US 4024881 A
Gelatinous and other sludge agglomerations resulting from the clarifications of raw water or waste water is removed from the bottom of settling receptacles, such as basins, ponds, lagoons and clarifiers where velocity is reduced to facilitate separation. The settled gelatinous sludge and other solids are removed from the receptacle by introducing streams of liquid into contact with the sludge so as to produce laminar flow toward a withdrawal point or points without disturbing the supernatant water or other fluid.
1. Apparatus for transferring gelatinous sludge and solid sedimentations along the bottom of a settling basin and removing the same at a discharge point located centrally of said apparatus comprising:
(a) a plurality of concentric, spaced apart liquid supply conduits extending along and superjacent said bottom of said settling basin,
(b) a plurality of liquid discharge nozzles carried by said concentric supply conduits and directed substantially horizontal and radially toward said discharge point and positioned so that there is no impingement of streams of liquid from said nozzles on the bottom of the settling basin,
(c) fluid control means operatively connected to each supply conduit for introducing liquid into said supply conduits at a rate to produce laminar flow of said sludge and said sedimentations progressively toward said discharge point, and
(d) means to remove said sludge and sedimentations at said discharge point.
2. Apparatus as defined in claim 1 in which said liquid supply conduits are carried by a movable frame having inflatable floats whereby said movable frame is movable to selected locations in a settling basin.
3. Apparatus as defined in claim 2 in which sludge removal means is carried by said movable frame at said discharge point.
This invention relates to apparatus for removing gelatinous sludge and solid sedimentations from settling basins, lagoons, ponds, pools, and the like.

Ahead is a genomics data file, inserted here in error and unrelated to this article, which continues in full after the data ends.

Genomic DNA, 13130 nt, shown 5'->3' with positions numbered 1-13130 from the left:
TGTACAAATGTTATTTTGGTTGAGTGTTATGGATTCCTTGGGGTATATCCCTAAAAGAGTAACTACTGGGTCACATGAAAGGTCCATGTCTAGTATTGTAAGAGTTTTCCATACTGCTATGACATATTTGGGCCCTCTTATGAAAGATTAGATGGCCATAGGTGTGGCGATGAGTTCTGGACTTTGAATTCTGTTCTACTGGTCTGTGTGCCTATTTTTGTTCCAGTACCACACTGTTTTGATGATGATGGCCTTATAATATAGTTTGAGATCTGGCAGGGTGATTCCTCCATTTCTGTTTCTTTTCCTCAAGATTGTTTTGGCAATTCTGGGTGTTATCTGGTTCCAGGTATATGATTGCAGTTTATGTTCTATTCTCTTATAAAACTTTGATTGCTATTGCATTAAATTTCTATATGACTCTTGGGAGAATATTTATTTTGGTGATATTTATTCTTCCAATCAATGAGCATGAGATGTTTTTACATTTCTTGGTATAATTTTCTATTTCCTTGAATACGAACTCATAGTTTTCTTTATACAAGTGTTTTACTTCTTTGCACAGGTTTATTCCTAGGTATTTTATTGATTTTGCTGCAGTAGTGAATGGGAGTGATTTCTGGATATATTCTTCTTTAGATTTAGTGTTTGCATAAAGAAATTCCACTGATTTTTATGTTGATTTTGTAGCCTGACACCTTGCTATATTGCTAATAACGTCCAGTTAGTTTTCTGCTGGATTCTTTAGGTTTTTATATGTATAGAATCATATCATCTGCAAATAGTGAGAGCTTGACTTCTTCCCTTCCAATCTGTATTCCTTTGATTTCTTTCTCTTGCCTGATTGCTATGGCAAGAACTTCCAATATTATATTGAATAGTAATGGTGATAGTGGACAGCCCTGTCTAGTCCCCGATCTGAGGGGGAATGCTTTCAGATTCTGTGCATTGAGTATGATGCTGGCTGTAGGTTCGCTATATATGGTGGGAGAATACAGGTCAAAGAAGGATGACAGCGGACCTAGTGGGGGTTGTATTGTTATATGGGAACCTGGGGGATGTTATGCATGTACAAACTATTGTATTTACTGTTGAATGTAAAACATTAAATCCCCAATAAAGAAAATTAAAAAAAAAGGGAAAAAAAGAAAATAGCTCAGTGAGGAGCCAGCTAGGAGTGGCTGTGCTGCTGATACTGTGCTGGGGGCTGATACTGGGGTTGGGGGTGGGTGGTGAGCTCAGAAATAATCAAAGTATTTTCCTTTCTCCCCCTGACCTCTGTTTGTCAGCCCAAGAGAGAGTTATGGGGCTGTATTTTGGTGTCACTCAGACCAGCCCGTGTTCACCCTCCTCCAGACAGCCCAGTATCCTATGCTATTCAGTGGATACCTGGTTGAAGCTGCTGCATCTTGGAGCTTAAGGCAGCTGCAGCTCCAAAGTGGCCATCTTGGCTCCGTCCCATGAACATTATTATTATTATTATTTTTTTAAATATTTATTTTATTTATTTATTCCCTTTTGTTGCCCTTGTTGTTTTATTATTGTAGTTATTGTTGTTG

In clarifying raw water from natural sources, such as lakes, rivers, wells and the like, to yield potable water, it is the usual practice to add to the raw water coagulants, such as alum with or without an alkali, such as lime and/or a synthetic coagulant, such as poly acrylamides. As is well known in the art to which our invention relates, these additives provide nuclei which attract the fine suspended solids of coloidial size or larger so as to form macroscopic agglomerations, which, with quiescence, tend to settle from the water. Also in clarifying industrial or other water for recirculation or for stream or sewer disposal it is common practice to facilitate solids separation from the liquid media by providing a zone or zones of quiescence. The sludges so formed and so deposited in the lower levels of the receptacle tend to gel, coalesce, thicken or cement themselves to each other and thus resist withdrawal through bottom outlet means which may communicate with suitable suction means, such as a pump. Dredging is an effective means for removing such sludge but is an expensive operation, results in excessive turbulence and involves the withdrawal of relatively large volumes of water. Some settling basins or clarifiers are equipped with drags, rakes, plows, scrapers, and the like, to move the sludge to withdrawal points, but such equipment is expensive to purchase and maintain. Other apparatus employed for such solids removal consists of intake or suction boxes which are moved along the bottom of the settling basin by mechanical means, but such devices are expensive to install, are adaptable only to basins of rectangular or circular shape, as viewed in plan, and require flat or relatively flat bottoms in the basins in which they are employed. Decantation of supernatent fluid and air drying of the sludge are not practical since they involve extended periods of time and atmospheric conditions conducive to evaporation.